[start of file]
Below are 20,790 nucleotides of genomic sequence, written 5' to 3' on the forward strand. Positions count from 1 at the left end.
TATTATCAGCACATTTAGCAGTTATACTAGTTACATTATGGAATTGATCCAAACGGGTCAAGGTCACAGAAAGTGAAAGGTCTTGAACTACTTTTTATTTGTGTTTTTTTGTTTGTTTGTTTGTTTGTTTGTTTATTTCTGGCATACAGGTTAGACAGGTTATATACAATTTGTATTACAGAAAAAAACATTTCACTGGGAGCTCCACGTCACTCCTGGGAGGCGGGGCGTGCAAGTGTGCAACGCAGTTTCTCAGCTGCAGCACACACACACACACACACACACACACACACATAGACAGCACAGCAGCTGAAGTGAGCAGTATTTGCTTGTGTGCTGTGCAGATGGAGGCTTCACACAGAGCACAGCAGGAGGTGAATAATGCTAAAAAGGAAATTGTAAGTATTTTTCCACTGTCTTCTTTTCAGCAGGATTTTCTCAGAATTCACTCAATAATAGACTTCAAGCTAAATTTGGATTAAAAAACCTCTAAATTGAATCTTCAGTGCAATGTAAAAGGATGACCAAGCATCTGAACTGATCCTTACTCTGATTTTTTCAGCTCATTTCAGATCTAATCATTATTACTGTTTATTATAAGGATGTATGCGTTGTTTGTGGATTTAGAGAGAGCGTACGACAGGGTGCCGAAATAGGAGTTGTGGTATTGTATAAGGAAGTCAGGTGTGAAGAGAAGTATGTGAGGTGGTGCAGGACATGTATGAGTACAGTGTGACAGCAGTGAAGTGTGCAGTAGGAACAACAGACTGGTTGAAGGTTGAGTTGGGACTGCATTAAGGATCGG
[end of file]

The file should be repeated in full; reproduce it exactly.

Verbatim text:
Below are 20,790 nucleotides of genomic sequence, written 5' to 3' on the forward strand. Positions count from 1 at the left end.
TATTATCAGCACATTTAGCAGTTATACTAGTTACATTATGGAATTGATCCAAACGGGTCAAGGTCACAGAAAGTGAAAGGTCTTGAACTACTTTTTATTTGTGTTTTTTTGTTTGTTTGTTTGTTTGTTTGTTTATTTCTGGCATACAGGTTAGACAGGTTATATACAATTTGTATTACAGAAAAAAACATTTCACTGGGAGCTCCACGTCACTCCTGGGAGGCGGGGCGTGCAAGTGTGCAACGCAGTTTCTCAGCTGCAGCACACACACACACACACACACACACACACACATAGACAGCACAGCAGCTGAAGTGAGCAGTATTTGCTTGTGTGCTGTGCAGATGGAGGCTTCACACAGAGCACAGCAGGAGGTGAATAATGCTAAAAAGGAAATTGTAAGTATTTTTCCACTGTCTTCTTTTCAGCAGGATTTTCTCAGAATTCACTCAATAATAGACTTCAAGCTAAATTTGGATTAAAAAACCTCTAAATTGAATCTTCAGTGCAATGTAAAAGGATGACCAAGCATCTGAACTGATCCTTACTCTGATTTTTTCAGCTCATTTCAGATCTAATCATTATTACTGTTTATTATAAGGATGTATGCGTTGTTTGTGGATTTAGAGAGAGCGTACGACAGGGTGCCGAAATAGGAGTTGTGGTATTGTATAAGGAAGTCAGGTGTGAAGAGAAGTATGTGAGGTGGTGCAGGACATGTATGAGTACAGTGTGACAGCAGTGAAGTGTGCAGTAGGAACAACAGACTGGTTGAAGGTTGAGTTGGGACTGCATTAAGGATCGG